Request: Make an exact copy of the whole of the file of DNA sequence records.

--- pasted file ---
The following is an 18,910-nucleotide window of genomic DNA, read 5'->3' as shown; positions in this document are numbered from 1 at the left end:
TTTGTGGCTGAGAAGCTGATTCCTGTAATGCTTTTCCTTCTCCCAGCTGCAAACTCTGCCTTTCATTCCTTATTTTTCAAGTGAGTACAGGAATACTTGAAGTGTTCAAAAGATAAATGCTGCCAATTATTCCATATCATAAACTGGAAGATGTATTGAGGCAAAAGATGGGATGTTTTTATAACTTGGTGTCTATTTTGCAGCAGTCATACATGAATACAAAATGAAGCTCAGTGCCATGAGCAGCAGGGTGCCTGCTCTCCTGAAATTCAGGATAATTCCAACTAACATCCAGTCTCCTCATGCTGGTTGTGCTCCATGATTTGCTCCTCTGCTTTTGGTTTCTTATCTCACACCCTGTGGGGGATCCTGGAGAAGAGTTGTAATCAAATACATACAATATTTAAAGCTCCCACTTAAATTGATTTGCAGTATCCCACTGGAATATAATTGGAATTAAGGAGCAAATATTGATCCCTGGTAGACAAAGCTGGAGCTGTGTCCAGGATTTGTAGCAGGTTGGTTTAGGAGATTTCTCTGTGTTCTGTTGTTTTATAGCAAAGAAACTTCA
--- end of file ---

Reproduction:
The following is an 18,910-nucleotide window of genomic DNA, read 5'->3' as shown; positions in this document are numbered from 1 at the left end:
TTTGTGGCTGAGAAGCTGATTCCTGTAATGCTTTTCCTTCTCCCAGCTGCAAACTCTGCCTTTCATTCCTTATTTTTCAAGTGAGTACAGGAATACTTGAAGTGTTCAAAAGATAAATGCTGCCAATTATTCCATATCATAAACTGGAAGATGTATTGAGGCAAAAGATGGGATGTTTTTATAACTTGGTGTCTATTTTGCAGCAGTCATACATGAATACAAAATGAAGCTCAGTGCCATGAGCAGCAGGGTGCCTGCTCTCCTGAAATTCAGGATAATTCCAACTAACATCCAGTCTCCTCATGCTGGTTGTGCTCCATGATTTGCTCCTCTGCTTTTGGTTTCTTATCTCACACCCTGTGGGGGATCCTGGAGAAGAGTTGTAATCAAATACATACAATATTTAAAGCTCCCACTTAAATTGATTTGCAGTATCCCACTGGAATATAATTGGAATTAAGGAGCAAATATTGATCCCTGGTAGACAAAGCTGGAGCTGTGTCCAGGATTTGTAGCAGGTTGGTTTAGGAGATTTCTCTGTGTTCTGTTGTTTTATAGCAAAGAAACTTCA